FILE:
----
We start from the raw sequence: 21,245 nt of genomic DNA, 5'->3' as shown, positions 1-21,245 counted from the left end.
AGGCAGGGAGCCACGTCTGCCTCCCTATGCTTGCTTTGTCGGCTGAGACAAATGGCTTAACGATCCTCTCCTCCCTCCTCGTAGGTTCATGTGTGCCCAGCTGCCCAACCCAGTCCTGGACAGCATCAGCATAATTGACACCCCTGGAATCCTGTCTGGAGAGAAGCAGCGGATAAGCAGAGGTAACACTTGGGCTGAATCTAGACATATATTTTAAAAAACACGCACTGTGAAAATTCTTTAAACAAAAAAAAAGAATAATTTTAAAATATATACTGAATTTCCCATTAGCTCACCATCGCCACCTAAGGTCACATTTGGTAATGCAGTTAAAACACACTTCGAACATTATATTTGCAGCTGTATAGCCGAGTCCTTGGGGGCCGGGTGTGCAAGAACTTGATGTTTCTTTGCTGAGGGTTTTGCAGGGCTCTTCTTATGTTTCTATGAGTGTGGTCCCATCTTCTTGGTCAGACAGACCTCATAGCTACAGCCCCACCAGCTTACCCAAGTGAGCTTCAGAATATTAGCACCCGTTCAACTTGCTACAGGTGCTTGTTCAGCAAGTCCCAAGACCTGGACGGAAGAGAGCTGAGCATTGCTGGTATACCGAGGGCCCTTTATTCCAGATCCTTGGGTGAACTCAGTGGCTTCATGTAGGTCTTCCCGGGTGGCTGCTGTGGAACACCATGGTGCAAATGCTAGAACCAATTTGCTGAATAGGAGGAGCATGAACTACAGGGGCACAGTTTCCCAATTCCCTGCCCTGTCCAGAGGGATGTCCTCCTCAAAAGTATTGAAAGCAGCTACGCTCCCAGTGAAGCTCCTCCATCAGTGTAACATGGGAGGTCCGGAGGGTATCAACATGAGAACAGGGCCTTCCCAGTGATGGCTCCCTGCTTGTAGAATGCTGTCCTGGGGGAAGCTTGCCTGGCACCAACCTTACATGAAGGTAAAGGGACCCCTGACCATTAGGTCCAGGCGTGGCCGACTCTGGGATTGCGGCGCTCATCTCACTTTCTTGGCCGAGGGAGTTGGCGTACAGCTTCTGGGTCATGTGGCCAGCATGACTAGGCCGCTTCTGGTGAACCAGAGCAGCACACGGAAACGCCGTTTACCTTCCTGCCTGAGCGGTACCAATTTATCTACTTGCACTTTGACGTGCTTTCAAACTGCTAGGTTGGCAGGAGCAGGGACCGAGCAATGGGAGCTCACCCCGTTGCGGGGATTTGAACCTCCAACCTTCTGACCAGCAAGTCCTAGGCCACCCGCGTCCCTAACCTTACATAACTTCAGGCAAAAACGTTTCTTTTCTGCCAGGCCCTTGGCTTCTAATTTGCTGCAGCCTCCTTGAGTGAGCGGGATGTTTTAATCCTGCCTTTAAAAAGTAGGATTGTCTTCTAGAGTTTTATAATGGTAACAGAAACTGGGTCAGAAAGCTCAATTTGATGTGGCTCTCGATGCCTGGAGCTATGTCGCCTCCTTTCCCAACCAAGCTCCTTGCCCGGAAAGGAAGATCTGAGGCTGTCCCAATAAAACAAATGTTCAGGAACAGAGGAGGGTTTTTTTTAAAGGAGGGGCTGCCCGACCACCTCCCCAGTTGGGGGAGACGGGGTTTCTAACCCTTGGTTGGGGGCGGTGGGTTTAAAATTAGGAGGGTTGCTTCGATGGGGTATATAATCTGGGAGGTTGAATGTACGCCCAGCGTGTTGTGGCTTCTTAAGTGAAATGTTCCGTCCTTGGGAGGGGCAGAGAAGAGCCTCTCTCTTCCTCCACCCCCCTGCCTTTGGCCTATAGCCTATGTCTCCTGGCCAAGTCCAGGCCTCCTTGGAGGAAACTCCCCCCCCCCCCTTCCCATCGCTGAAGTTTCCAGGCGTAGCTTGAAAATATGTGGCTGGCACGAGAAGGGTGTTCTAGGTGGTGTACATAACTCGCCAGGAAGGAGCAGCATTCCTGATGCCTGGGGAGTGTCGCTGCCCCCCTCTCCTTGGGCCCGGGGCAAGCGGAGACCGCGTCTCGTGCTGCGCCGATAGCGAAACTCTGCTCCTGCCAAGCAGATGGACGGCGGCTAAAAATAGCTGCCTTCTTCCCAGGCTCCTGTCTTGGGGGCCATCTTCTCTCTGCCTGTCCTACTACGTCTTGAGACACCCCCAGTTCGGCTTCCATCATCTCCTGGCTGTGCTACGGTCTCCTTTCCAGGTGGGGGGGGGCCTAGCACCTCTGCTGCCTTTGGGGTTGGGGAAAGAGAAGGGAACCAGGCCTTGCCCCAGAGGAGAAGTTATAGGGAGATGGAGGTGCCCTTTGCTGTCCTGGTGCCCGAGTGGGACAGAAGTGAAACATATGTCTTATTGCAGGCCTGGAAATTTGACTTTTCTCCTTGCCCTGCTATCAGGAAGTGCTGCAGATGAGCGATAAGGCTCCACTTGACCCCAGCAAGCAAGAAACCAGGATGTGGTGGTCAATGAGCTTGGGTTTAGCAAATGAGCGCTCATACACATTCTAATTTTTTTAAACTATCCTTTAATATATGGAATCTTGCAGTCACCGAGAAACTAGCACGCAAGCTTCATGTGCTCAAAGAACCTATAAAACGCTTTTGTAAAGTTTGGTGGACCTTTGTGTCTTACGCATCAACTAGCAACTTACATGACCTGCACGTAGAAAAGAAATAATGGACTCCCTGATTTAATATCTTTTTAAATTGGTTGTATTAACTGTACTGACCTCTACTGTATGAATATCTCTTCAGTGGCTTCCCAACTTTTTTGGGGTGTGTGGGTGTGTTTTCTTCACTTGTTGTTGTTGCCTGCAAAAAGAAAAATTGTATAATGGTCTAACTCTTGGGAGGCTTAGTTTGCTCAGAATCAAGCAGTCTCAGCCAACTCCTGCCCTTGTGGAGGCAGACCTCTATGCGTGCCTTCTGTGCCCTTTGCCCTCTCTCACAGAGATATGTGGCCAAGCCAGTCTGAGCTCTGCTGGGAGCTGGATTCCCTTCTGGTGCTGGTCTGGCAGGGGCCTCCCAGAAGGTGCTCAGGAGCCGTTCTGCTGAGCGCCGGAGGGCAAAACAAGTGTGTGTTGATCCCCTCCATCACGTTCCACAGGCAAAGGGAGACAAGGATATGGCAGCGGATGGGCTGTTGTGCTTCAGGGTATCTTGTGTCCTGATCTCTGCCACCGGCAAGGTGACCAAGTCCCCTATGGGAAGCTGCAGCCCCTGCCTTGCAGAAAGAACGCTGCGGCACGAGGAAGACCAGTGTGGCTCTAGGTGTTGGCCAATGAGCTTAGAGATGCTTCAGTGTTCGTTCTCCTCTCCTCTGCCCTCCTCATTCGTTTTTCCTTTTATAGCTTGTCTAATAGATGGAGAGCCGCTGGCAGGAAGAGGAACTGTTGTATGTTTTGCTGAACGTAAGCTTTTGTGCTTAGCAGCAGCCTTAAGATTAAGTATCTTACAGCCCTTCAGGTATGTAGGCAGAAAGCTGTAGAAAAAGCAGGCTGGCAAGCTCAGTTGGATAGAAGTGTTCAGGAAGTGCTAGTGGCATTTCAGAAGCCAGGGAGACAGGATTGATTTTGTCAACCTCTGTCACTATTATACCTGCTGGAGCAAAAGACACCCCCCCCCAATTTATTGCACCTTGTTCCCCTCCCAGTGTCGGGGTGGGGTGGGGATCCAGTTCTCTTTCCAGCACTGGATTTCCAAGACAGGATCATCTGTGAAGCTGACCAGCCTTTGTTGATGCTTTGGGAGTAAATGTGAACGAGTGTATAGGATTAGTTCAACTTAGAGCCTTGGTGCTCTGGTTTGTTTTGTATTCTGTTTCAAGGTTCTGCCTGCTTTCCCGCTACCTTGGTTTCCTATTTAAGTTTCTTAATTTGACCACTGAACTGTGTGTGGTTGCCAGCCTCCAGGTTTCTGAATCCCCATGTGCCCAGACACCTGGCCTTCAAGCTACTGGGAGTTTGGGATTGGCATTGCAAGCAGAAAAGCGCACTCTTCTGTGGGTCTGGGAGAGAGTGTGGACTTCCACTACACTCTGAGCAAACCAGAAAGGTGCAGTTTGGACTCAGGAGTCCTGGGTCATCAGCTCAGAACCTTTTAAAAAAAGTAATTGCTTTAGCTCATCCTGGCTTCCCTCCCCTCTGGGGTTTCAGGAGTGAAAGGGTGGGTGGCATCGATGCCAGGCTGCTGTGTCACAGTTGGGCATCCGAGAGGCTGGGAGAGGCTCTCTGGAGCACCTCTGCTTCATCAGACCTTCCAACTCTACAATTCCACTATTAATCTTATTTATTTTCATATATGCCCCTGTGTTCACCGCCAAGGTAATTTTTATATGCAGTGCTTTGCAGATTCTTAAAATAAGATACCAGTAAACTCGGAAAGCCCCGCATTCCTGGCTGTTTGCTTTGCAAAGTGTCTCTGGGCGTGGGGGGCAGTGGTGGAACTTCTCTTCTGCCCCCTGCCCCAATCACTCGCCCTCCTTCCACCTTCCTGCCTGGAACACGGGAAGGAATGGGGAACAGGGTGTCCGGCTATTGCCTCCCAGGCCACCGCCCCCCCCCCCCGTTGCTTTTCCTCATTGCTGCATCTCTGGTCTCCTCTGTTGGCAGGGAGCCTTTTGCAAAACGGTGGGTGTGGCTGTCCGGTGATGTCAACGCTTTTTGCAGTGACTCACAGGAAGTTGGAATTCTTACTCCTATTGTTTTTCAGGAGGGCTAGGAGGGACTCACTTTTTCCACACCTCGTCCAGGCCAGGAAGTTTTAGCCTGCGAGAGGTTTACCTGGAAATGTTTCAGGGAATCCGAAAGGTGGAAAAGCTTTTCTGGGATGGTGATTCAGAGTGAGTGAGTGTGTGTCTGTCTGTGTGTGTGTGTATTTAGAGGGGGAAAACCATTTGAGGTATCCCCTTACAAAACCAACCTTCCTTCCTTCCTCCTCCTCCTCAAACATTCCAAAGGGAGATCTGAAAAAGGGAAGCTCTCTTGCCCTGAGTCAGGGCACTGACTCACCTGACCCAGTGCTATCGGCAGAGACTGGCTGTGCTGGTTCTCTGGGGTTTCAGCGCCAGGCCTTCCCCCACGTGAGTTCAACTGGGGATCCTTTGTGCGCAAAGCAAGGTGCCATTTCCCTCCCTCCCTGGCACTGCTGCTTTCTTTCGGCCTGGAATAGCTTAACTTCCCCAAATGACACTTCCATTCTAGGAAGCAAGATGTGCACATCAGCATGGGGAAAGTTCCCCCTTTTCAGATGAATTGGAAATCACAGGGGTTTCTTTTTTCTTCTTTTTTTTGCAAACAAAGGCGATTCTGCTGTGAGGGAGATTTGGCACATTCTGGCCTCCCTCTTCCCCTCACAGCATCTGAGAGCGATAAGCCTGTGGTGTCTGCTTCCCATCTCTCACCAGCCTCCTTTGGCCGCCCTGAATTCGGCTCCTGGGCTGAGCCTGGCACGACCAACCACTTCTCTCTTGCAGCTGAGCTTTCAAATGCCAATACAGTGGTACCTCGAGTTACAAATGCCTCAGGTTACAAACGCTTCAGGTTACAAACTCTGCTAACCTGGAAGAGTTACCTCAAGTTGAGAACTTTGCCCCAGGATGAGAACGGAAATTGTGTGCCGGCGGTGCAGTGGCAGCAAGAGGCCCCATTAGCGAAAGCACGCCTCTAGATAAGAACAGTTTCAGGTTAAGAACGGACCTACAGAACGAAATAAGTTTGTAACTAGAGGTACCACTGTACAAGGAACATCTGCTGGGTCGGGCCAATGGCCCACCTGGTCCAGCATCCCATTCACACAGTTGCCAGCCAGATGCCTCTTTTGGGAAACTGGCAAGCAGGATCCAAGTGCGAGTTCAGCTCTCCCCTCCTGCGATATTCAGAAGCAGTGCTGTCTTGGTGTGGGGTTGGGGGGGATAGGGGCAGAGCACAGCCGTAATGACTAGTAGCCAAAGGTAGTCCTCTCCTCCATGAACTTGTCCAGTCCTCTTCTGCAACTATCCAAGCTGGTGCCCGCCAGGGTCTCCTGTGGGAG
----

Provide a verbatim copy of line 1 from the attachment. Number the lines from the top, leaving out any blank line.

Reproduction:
We start from the raw sequence: 21,245 nt of genomic DNA, 5'->3' as shown, positions 1-21,245 counted from the left end.